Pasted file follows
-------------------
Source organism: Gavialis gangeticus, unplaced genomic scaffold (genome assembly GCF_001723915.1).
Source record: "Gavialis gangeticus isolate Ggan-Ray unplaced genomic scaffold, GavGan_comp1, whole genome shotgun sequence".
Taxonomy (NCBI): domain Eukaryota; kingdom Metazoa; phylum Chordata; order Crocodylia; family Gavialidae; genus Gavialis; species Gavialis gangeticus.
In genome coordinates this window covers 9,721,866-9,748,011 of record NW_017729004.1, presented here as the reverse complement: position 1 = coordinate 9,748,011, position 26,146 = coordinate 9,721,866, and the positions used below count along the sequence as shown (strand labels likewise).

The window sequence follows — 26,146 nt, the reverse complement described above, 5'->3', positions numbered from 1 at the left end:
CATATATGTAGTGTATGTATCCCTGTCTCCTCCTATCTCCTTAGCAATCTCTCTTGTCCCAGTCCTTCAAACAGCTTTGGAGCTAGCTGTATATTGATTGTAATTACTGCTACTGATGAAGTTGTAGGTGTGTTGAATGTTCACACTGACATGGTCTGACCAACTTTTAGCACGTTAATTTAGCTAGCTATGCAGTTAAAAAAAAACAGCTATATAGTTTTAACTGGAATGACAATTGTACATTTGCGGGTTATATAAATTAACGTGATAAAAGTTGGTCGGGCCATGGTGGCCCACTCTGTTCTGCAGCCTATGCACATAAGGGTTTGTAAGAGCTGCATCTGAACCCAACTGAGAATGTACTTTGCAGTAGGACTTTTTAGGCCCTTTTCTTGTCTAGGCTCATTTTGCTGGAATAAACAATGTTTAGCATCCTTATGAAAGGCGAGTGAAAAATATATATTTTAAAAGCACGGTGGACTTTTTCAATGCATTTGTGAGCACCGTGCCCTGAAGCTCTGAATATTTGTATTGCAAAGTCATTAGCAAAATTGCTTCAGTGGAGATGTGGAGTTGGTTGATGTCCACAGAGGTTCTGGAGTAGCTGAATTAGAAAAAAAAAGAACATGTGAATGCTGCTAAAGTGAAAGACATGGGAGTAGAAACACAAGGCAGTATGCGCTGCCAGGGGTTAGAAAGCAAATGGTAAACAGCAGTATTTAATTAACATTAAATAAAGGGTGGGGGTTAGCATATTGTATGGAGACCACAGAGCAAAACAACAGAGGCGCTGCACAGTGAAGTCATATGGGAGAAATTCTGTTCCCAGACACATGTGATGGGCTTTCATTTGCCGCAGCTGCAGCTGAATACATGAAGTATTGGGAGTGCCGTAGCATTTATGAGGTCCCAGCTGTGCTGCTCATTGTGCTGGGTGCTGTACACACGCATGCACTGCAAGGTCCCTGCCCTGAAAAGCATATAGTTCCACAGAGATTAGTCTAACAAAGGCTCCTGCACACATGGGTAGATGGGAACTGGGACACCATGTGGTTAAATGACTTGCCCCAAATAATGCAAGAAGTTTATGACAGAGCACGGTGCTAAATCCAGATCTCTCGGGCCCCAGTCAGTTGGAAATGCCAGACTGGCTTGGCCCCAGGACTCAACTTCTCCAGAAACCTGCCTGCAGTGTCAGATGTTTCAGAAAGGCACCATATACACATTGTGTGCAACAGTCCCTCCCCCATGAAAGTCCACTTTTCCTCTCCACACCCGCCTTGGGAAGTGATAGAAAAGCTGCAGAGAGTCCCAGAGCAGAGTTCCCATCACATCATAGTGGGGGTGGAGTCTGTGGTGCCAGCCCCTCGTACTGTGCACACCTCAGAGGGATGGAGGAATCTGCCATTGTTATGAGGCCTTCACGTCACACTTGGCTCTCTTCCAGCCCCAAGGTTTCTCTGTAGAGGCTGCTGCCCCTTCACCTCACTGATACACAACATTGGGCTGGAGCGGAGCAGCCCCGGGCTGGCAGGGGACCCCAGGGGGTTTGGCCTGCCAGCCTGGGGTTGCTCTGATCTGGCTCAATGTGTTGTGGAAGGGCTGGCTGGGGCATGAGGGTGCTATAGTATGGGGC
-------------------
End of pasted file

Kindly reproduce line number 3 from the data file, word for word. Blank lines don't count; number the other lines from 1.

Taxonomy (NCBI): domain Eukaryota; kingdom Metazoa; phylum Chordata; order Crocodylia; family Gavialidae; genus Gavialis; species Gavialis gangeticus.